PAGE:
What if you created a product or service so cool, so innovative that it actually changed an entire industry? Two companies set out to do just that. One succeeded. One failed. What can we learn from each that could set you and your company on a whole new path to profitable success?
Avigilon Corporation, “sees the future” and the future looks profitable. Avigilon is a leader in high-definition (HD) surveillance solutions. They recently acquired VideoIQ, Inc. because of their ability to use technology for real time responses to surveillance. For example, suppose you drove to work one morning and found your business burglarized. The typical sequence of events is calling the police, reviewing tapes wherein you see the rascals carrying off all your computers, filing insurance claims and then never getting your computers back or finding the burglars. OR…you can now use VideoIQ technology that will alert you, in real time, that the burglary is taking place and police can show up to arrest the scoundrels…in real time.
VideoIQ’s B.R.A.I.N. (aka Bootstrap Response Active Intelligence Node/Network) is a technology that enables surveillance cameras to “see” and alert someone when something is outside of the “norm”. VideoIQ’s co-founder and CTO, Dr. Mahesh Saptharishi first worked with robots to help the robots understand their environment and act on this understanding. Mahesh connected the human brain’s ability to see and respond with a robot’s ability to interpret data and act on it as well. He then transferred this amazing technology to a company’s security systems. Not only does this kind of technology wow… it works!
Not every endeavor is so successful. Soccket is a soccer ball, produced by Uncharted Play, containing a mechanism inside that converts kinetic energy into electric power. According to its inventors, the ball stores enough energy after just thirty minutes of play that it can sustain an LED lamp for three hours so a child might read or study at night. Developed by Harvard grads to be distributed globally to impoverished villages, the toy has received tremendous financial backing as well as celebrity endorsements. Wow! In fact, this ball “wowed” so many that it raised over $92,000 on Kickstarter in 2013.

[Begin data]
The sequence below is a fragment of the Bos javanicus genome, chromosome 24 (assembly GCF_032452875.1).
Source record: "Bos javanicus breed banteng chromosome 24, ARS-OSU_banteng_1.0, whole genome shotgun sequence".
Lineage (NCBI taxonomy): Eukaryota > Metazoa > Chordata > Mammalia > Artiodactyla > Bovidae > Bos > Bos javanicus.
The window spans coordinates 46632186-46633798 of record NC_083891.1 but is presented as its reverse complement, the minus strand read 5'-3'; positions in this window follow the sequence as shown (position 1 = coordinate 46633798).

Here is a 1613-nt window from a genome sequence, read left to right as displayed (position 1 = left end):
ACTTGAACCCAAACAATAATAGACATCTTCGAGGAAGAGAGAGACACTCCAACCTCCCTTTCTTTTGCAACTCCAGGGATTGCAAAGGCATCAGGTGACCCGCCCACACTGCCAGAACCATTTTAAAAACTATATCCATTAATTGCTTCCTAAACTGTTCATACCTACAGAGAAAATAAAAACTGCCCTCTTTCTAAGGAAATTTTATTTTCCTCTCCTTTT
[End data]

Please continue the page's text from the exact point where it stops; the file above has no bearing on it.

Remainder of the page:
The only problem? It doesn’t work. What was promised to last 3 years, might last 3 hours, a week, or a month if you’re really lucky (and perhaps a good kicker) before it falls apart.
No one tested the viability nor even asked if this product would truly achieve something good. So while it wows in theory, the bigger wow, is that for a fraction of the price of a Soccket ball, a charity could donate funds directly to these same poor rural villages and hook them up to the power grid. For the $60.00 it costs to provide a Soccket ball, a family in Mexico can be hooked up to the electric grid for years.
Is it okay to fail? Absolutely. We learn from failure, but when the Harvard grads were interviewed by journalist Jennifer Collins, they didn’t get excited about learning from their mistakes they got defensive. And said they were being attacked.
While Uncharted Play and Avigilon continue to work on their products, both companies serve as prime examples of the two questions we all must ask when developing a new product or service. Does it Wow? and Does it Work? Only when a company can sincerely and truthfully answer “Yes!” to both questions can innovation offer meaningful solutions to others.